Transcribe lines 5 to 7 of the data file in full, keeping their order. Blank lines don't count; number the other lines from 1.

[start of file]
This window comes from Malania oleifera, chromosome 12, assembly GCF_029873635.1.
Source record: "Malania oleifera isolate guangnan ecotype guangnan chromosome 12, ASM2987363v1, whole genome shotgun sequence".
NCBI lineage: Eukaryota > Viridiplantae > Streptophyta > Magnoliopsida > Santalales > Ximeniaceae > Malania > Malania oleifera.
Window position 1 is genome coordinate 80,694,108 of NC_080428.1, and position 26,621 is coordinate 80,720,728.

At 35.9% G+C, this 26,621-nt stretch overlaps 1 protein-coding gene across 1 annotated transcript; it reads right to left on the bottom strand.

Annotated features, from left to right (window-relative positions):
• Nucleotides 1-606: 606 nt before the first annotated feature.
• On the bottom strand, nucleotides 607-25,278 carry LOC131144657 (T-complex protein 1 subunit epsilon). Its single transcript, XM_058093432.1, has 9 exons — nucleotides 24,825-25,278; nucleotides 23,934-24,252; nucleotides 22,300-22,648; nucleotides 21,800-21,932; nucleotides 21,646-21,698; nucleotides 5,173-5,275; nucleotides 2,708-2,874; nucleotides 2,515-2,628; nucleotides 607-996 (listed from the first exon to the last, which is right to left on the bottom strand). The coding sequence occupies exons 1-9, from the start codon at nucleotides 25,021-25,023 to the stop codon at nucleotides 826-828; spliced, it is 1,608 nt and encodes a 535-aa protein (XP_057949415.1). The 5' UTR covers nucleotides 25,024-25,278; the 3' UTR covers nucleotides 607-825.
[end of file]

At 35.9% G+C, this 26,621-nt stretch overlaps 1 protein-coding gene across 1 annotated transcript; it reads right to left on the bottom strand.

Annotated features, from left to right (window-relative positions):
• Nucleotides 1-606: 606 nt before the first annotated feature.